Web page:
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ABSTRACT: After cryopreservation, spermatozoa from many stallions may have a lower capacity to fertilize an oocyte than fresh or cooled semen. The aim of this study was to evaluate a standard panel of semen extenders and varied concentrations of the cryoprotective agent (glycerol) to optimize sperm survival rates after cryopreservation. Semen was collected from Quarter Horse stallions (n = 3) from March to May 2006 (6 collections per stallion). Semen was filtered immediately after collection, and sample volume and sperm concentration were measured. A drop of raw semen was placed on two prewarmed slides to estimate the percentage of progressively motile sperm. The semen sample was then diluted to 100 × 106 spermatozoa/mL with a dried skim milk glucose extender (EZ Mixin Original Formula; ARS, Chino, CA, USA) or a chemically defined, milk-free diluent (INRA 96; IMV, Maple Grove, MN, USA). After 1 h of slow cooling and equilibration to 4°C, semen samples were centrifuged for 10 min at 400g. A defined volume of supernatant was removed, so that a concentration of 1000 × 106 spermatozoa/mL was obtained after resuspension of the sperm pellet. A 150-µL aliquot of semen was then added to specified quantities of the same semen extender used after semen collection and cryopreservation medium (Cryoguard®; Minitube, Verona, WI, USA) to obtain final glycerol concentrations of 2, 3, and 4%. This also gave a concentration of 100 × 106 spermatozoa/mL. After equilibration for 1 h at 4°C, spermatozoa were loaded into 0.5-mL straws and frozen in liquid nitrogen vapor. After 10 min, straws were plunged into liquid nitrogen. Semen was thawed at 37°C for 30 s and evaluated as prior to cryopreservation. Mean total semen volumes were 56, 11, and 60 mL in the 3 stallions. Their respective mean sperm concentrations were 124 × 106, 505 × 106, and 161 × 106 sperm/mL, respectively. Mean percentages of progressively motile sperm prior to cryopreservation were 64, 89, and 72%, respectively. With the paired Student's t-test, percentages of progressively motile sperm after cryopreservation were evaluated with respect to semen extender and concentration of glycerol used. Mean overall progressive motility of spermatozoa after cryopreservation differed significantly between the two extenders and was 46% for INRA 96 and 35% for EZ Mixin OF (P < 0.001). Using EZ Mixin OF as semen extender, the best mean post-thaw progressive motility was achieved with 4% glycerol (39%) and differed significantly from that with 2% glycerol (32%; P < 0.01). When INRA 96 was used (49% for 4%, and 42% for 2% glycerol), there was no difference. This results provide evidence that, during freezing of equine spermatozoa, there is a significant effect of the semen extender and the concentration of the cryoprotectant on post-thaw sperm motility. We therefore suggest mini-freezing trials prior to freezing large numbers of sperm to find the semen extender and glycerol concentration that provides optimal survival rates.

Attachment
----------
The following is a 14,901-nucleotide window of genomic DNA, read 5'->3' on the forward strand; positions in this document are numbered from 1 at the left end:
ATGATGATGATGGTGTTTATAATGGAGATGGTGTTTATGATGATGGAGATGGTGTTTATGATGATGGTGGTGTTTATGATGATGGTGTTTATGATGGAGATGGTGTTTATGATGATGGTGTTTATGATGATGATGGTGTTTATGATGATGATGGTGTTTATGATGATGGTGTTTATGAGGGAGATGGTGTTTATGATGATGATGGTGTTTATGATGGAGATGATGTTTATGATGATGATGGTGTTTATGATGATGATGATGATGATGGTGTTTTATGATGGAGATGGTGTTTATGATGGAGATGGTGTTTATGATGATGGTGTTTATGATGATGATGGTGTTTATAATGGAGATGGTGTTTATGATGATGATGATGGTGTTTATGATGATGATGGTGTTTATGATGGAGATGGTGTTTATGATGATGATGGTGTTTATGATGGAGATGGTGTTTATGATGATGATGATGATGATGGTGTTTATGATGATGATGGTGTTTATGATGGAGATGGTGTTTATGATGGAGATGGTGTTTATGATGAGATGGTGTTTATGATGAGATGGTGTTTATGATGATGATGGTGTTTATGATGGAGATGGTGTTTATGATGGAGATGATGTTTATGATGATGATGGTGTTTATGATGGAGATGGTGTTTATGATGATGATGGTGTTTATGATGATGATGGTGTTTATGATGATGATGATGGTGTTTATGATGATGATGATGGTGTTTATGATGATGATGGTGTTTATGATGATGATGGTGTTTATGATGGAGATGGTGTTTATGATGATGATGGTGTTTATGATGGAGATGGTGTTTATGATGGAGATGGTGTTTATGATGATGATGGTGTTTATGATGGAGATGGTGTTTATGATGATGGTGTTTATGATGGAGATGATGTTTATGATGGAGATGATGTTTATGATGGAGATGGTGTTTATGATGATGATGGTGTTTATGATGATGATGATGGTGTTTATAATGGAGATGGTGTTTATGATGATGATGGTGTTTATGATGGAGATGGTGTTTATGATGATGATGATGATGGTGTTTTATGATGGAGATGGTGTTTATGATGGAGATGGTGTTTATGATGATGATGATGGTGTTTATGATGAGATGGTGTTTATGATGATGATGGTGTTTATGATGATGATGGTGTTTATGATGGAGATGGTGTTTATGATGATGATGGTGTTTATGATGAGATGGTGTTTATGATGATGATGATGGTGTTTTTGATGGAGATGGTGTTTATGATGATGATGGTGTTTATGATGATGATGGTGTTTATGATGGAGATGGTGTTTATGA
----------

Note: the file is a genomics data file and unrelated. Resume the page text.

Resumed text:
Reproduction Fertility and Development - REPROD FERT DEVELOP. 01/2007; 19(1).